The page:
North Carolina: Will language courses squeeze out the arts?
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Sat Jan 26 15:44:30 UTC 2008
Will language courses squeeze out the arts?New three-year rule is formiddle-schoolers
By Danielle DeaverJOURNAL REPORTERFriday, January 25, 2008
Middle-school students will have to take three years of foreignlanguage starting next year, a new requirement that has some parentsworried about the effect on arts education. The foreign-languagerequirement, which will start with next year's incoming sixth-graders,will take up one elective slot for all students. Another will be takenby a mandatory physical-education class, leaving two elective slots inwhich students can take classes in the arts, career and technologyeducation and other subjects. But students who want to participate inband or chorus in eighth grade will face a choice. Band and chorusclasses meet for two elective periods in eighth grade. With thelanguage and physical education electives, that will leave no time forband or chorus students to take electives in other subjects they areinterested in.
School officials said they are still working out the details of thepolicy. Some students, such as those enrolled in study-skills classes,may be exempt from the requirement, Superintendent Don Martin said.Members of the Winston-Salem/Forsyth County school board will discussthe policy again at their retreat Tuesday. School officials said thatthe new language requirement will help students earn high-schoolcredits in foreign language and learn a skill that will be valuable inthe global economy. "One of the state-board goals - and as a result,our school-system goal - is graduating students who are prepared for aglobal economy, and with the way that society and the business worldhas changed, students have to have knowledge of a foreign language,"said Leslie Baldwin, the school system's program specialist forforeign languages. "It doesn't matter anymore whether a student isgoing to college or going straight on to the work force. These skillsare needed."
Parents, however, have their concerns. Dee Oseroff-Varnell, theorganizer of the group Forsyth Advocates for Musical Education and amother of three high-school students, said she is concerned about thenew foreign-language requirement. "If they don't have a choice, if itis going to be mandatory at the expense of some other classes theymight want to take, I'm not sure I agree with that," she said.The Winston-Salem/Forsyth County school system is one of the few inthe state that still teaches foreign language in its elementaryschools. Students in third, fourth and fifth grade receive 90 minutesof instruction every week. School officials said that by requiringmiddle-school students to take a foreign language, they will ensurethat the skills that were learned in elementary school aren'tforgotten.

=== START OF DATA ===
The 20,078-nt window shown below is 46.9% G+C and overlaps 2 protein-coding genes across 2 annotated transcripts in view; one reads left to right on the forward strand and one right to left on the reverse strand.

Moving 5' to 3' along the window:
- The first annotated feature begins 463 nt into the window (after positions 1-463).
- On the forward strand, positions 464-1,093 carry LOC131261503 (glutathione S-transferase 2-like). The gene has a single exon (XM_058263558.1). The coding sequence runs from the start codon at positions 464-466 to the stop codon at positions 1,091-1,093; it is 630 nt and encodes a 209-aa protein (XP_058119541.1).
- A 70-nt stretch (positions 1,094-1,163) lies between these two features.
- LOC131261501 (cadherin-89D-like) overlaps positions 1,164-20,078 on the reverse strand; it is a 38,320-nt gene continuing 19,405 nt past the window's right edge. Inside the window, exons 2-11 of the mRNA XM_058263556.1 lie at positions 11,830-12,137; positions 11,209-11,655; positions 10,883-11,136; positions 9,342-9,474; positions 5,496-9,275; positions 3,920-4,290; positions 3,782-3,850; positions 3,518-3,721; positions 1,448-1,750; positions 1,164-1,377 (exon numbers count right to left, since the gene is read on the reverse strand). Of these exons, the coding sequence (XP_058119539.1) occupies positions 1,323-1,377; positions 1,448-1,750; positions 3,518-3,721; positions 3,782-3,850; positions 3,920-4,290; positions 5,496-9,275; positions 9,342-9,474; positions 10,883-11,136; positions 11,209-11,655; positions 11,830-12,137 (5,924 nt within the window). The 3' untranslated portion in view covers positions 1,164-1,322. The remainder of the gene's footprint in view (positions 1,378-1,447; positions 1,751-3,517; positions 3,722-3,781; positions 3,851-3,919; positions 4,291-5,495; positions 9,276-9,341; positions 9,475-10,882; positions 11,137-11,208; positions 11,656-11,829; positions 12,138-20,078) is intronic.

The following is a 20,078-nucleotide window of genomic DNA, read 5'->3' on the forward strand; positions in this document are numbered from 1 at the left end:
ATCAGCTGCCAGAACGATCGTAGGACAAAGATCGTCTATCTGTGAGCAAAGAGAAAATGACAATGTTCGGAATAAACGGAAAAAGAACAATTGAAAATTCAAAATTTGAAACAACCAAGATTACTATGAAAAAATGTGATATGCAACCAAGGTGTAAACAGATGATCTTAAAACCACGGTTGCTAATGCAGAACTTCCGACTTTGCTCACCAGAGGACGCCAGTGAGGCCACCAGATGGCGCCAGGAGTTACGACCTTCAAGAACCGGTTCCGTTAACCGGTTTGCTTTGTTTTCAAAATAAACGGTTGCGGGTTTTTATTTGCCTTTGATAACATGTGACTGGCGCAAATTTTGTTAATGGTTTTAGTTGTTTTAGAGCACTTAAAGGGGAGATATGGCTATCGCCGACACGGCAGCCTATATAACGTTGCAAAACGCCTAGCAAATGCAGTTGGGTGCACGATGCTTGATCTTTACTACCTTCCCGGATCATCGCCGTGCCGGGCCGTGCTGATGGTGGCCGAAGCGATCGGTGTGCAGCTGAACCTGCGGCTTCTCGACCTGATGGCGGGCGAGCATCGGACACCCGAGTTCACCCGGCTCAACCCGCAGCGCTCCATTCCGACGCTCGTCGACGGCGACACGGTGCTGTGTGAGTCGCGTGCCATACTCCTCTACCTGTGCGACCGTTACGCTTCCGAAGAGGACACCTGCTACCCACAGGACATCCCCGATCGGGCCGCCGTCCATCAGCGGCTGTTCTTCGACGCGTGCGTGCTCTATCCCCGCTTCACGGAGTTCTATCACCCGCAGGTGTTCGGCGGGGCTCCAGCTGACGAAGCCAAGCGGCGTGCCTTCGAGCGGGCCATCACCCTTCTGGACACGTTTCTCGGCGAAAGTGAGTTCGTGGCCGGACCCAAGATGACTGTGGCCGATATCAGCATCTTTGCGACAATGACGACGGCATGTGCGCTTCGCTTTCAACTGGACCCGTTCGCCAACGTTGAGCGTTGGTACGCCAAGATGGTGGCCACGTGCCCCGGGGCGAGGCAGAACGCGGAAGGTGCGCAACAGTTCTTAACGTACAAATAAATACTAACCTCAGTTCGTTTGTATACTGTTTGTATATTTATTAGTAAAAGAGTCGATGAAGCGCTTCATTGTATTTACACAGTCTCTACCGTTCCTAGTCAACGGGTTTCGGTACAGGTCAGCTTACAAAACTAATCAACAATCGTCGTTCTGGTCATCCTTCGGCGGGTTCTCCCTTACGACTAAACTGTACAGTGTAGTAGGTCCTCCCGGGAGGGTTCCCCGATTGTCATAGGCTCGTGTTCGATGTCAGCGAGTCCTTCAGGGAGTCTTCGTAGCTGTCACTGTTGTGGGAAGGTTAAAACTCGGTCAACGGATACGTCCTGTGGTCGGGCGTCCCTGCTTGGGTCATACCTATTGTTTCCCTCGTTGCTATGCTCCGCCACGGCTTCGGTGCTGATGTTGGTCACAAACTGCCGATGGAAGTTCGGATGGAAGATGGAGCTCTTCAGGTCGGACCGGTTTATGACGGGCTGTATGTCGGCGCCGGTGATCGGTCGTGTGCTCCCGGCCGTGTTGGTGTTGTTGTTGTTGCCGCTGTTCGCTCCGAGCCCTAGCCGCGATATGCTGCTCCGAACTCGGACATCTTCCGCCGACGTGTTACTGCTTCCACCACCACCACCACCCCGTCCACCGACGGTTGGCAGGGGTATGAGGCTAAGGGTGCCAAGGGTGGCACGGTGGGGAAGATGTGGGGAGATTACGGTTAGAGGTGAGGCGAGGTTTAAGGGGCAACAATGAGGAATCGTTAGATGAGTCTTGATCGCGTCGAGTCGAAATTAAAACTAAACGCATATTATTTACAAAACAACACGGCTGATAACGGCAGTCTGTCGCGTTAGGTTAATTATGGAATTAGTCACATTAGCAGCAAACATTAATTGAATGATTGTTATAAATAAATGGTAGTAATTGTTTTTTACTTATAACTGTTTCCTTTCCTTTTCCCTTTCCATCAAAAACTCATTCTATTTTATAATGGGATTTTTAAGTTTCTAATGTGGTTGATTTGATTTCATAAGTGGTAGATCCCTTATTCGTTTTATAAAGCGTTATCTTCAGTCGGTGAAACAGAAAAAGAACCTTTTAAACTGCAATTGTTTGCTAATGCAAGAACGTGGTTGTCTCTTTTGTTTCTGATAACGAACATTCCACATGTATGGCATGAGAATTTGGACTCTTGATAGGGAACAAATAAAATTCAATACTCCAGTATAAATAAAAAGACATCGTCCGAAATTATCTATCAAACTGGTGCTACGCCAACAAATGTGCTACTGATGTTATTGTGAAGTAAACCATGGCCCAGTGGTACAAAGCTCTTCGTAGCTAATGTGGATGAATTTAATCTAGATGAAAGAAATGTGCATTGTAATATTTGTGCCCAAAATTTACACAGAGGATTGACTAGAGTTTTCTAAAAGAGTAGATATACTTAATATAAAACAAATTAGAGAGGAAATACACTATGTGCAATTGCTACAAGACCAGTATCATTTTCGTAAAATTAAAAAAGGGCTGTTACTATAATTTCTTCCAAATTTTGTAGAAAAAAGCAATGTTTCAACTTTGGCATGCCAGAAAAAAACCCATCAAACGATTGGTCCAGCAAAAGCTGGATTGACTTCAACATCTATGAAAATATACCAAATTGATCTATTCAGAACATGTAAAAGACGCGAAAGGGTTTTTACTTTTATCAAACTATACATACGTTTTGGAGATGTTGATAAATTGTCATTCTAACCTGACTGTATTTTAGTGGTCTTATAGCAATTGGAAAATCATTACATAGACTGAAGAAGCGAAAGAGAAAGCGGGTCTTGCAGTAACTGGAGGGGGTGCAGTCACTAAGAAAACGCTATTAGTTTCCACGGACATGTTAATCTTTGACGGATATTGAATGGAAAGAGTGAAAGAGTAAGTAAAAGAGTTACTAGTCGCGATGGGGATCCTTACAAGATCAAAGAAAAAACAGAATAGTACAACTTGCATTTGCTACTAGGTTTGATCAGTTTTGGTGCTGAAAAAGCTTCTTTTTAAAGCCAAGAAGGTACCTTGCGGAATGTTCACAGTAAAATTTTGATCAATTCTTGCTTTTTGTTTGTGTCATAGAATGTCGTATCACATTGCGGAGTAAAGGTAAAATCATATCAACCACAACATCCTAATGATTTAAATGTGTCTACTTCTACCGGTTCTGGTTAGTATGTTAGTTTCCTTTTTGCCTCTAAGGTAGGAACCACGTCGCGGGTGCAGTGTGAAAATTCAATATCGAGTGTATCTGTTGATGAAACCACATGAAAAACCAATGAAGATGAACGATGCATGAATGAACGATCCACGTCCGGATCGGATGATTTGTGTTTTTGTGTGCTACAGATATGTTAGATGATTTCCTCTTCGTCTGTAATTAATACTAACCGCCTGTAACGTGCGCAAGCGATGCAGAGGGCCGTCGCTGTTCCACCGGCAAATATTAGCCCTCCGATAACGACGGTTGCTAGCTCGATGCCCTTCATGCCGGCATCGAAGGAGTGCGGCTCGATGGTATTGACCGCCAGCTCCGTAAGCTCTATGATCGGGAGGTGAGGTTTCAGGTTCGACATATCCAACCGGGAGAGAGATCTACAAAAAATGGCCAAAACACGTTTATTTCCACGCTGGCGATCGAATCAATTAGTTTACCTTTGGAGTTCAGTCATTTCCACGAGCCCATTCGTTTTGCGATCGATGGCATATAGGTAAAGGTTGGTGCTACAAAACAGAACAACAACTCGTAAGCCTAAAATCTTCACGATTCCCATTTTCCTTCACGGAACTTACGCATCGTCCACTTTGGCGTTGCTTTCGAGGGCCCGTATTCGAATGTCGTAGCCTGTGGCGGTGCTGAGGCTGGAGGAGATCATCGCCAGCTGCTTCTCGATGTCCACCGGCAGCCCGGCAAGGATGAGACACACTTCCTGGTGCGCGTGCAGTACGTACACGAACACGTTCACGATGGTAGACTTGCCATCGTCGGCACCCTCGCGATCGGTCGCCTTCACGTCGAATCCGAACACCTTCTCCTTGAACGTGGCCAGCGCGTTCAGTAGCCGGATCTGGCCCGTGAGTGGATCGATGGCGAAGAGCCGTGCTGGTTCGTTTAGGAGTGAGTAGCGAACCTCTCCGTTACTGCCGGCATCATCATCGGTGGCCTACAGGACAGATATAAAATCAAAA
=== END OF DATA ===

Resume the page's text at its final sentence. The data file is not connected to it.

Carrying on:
The requirement also takes advantage of a new state regulation. TheState Board of Education changed its policies in May to allow studentsto get high-school credit for foreign-language classes they take inmiddle school, as long as the classes meet the requirements, saidHelga Fasciano, the section chief with K-12 programs for foreignlanguage. "It is still up to each district to determine how they'regoing to do that and whether they are going to do that,'' Fascianosaid. "Winston-Salem is being innovative in how they're looking atthat." At the high-school level, students are required to take twoyears of classes in the same foreign language if they are taking theuniversity/college course of study. Students who take foreign-languageclasses in middle school and earn high-school credit may free a slotin high school for an additional elective class. Taking the course inmiddle school also allows students, if they choose, to take anadvanced language class in high school.
The school board has been debating the foreign-language requirementfor middle schools for about a year. Some members, such as JeannieMetcalf, have voiced concerns similar to Oseroff-Varnell's. "I don'twant kids to have to give up something they really want to do to takeforeign language," Metcalf said during a discussion at a school-boardretreat earlier this month. Metcalf suggested that school officialslook into alternative scheduling or different ways of teaching foreignlanguage. Other board members pointed out that research has shown thatstudents learn language more easily when they're young, so themiddle-school requirement is a good idea.
"You absorb it so naturally and quickly," board-member ElisabethMotsinger said. Board members have acknowledged the pressures that thelanguage requirements will place on the arts, as have school officialsand parents. If middle-school students have to choose between takingband or two other electives in eighth grade, it's possible that somewill choose to skip the music class, which could end up hurtinghigh-school bands, said Ian Hargis, the director of bands at ReynoldsHigh School. "I do think it will have a direct impact on enrollment,"Hargis said. "If they don't have band every day at least in the eighthgrade, it makes it very, very hard for us to have the quality highschool bands that we've gotten used to."
Middle-school music classes are important, he said. "The middle-schoolteachers are the ones who really teach the kids how to play music,"Hargis said.
■ Danielle Deaver can be reached at 727-7279 or at ddeaver at wsjournal.com.
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